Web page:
FirstFT: NATO will support the Baltic countries

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NATO agree to revise your plans to provide better protection for the alliance’s eastern flank, breaking a pattern that could mean giving up the Baltic states and then trying to win them back in the event of a Russian invasion.

Jens Stoltenberg, NATO Secretary General, told the Financial Times that the military plan, due to be agreed upon at the annual leaders’ summit starting tomorrow in Madrid, will radically improve the alliance’s eastern defenses, shifting the focus from deterrence to full protection of allies. territory.

The Estonian prime minister has said that under current doctrine, the Baltic states will be “wiped off the face of the earth” by a Russian attack before NATO launches a counterattack to free them in 180 days.

The alliance will “significantly strengthen” its defenses in Eastern Europe, Stoltenberg said, vowing that Russia would not be able to capture the Estonian capital of Tallinn, “just like they were unable to capture the city of Kirkenes in northern Norway or West Berlin during the Cold War.”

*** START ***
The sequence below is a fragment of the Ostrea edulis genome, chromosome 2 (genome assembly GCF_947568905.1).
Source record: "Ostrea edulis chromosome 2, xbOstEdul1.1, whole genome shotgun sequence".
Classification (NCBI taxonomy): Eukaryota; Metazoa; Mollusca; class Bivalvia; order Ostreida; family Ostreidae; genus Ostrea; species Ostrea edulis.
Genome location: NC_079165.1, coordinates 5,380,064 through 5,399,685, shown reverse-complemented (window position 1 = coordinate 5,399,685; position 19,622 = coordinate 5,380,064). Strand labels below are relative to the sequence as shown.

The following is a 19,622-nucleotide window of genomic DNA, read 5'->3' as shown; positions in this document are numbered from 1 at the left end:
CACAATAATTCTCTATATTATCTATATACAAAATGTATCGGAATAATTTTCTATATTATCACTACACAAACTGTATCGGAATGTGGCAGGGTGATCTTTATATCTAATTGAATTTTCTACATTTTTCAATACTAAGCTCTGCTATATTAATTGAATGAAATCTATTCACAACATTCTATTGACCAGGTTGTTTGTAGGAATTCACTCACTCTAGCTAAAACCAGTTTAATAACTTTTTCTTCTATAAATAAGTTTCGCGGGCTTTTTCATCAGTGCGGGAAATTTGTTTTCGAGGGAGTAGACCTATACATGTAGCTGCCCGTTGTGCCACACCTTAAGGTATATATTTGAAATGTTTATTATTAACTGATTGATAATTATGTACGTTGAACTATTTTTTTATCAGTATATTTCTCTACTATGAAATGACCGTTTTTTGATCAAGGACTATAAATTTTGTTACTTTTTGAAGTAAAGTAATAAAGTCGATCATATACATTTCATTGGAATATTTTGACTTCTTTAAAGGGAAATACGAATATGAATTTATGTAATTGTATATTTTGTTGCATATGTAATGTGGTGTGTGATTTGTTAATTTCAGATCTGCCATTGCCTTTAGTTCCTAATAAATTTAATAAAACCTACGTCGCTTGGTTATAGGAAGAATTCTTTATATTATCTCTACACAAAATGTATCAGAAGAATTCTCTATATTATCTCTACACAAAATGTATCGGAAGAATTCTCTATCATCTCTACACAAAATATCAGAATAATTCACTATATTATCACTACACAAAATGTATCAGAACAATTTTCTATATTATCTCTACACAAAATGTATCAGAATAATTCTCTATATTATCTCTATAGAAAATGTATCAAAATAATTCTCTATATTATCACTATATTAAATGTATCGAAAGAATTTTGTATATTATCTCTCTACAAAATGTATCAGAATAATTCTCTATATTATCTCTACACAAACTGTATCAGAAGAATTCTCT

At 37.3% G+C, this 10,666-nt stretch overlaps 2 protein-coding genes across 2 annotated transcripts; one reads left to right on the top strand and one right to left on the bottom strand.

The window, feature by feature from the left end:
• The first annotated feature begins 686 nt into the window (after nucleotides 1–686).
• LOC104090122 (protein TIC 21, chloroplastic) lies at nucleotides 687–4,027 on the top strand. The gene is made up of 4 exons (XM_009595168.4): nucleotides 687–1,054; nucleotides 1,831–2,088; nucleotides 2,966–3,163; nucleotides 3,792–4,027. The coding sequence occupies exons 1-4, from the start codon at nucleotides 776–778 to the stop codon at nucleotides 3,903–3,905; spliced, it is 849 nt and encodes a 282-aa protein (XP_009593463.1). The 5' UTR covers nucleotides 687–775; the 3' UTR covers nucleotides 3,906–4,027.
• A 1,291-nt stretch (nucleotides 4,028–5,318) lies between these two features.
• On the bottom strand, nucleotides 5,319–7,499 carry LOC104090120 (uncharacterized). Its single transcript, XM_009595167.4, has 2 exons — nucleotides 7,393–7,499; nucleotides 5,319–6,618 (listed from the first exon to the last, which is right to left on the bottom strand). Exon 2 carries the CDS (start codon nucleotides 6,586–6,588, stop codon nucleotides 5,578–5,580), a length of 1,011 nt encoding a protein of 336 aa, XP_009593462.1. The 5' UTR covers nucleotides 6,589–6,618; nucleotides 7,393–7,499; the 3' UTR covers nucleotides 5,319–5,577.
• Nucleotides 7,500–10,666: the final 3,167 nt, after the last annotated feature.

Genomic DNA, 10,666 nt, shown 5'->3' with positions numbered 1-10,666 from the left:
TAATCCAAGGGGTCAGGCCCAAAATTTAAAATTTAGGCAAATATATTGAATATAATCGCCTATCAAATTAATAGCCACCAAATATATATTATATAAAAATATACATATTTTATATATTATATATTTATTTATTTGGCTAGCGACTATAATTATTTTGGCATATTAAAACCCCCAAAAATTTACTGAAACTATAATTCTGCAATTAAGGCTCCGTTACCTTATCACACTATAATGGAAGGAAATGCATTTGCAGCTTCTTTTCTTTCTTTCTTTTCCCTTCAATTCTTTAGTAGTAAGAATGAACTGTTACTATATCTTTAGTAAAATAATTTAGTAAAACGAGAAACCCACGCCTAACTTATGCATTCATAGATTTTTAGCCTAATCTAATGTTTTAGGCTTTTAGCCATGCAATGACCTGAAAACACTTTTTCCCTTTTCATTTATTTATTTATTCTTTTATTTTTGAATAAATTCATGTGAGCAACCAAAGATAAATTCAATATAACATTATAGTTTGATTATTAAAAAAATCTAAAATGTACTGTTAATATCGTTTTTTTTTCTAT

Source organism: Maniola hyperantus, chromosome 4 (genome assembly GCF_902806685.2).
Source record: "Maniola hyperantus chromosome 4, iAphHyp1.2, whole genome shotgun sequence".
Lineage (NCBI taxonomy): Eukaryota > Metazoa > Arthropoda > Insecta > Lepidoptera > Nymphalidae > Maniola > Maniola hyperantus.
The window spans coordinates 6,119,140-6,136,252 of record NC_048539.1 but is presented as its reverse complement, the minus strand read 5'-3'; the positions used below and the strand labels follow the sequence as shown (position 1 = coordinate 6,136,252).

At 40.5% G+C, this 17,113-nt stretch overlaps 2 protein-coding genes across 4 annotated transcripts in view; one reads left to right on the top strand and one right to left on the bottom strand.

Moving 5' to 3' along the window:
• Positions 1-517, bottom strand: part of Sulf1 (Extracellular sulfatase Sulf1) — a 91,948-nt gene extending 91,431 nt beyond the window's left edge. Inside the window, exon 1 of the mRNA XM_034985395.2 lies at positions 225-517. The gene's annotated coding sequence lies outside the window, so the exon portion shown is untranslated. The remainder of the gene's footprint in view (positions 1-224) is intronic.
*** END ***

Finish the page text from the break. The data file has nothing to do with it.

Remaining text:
More about Russia’s war in Ukraine

  • Military developments: Russian missiles Yesterday they shelled residential buildings in the center of Kyiv. The retreat of Ukraine from the eastern city of Severodonetsk was “tactical” move in order to avoid a repetition of the blockade of Mariupol, said the head of the country’s military intelligence.

  • Energy policy: G7 Leaders Gathered in the Bavarian Alps Seek to Make a Deal introduce a “price cap” on Russian oil limit Moscow’s ability to finance the war.

Thank you for reading FirstFT Europe/Africa. To kick off the week, here’s the rest of the day’s news. – Jennifer

1. EY valued the NSO group at $2.3 billion. Big Four Accounting Company appreciated the secretive Israeli spy company at $2.3 billion, months before cyberweapons maker Pegasus needed emergency funding. In contrast, the Berkeley Research Group, which represents NSO private equity owners, said this year that the company’s shares are “worthless.”

2. BIS: Leading Economies Risk High Inflation Trap The Bank for International Settlements warned yesterday that major economies are close to “Tipping” in a world with high inflation in which rapid price increases dominate daily life and are difficult to suppress, and urged central banks to feel free to inflict short-term pains and even recessions to prevent this.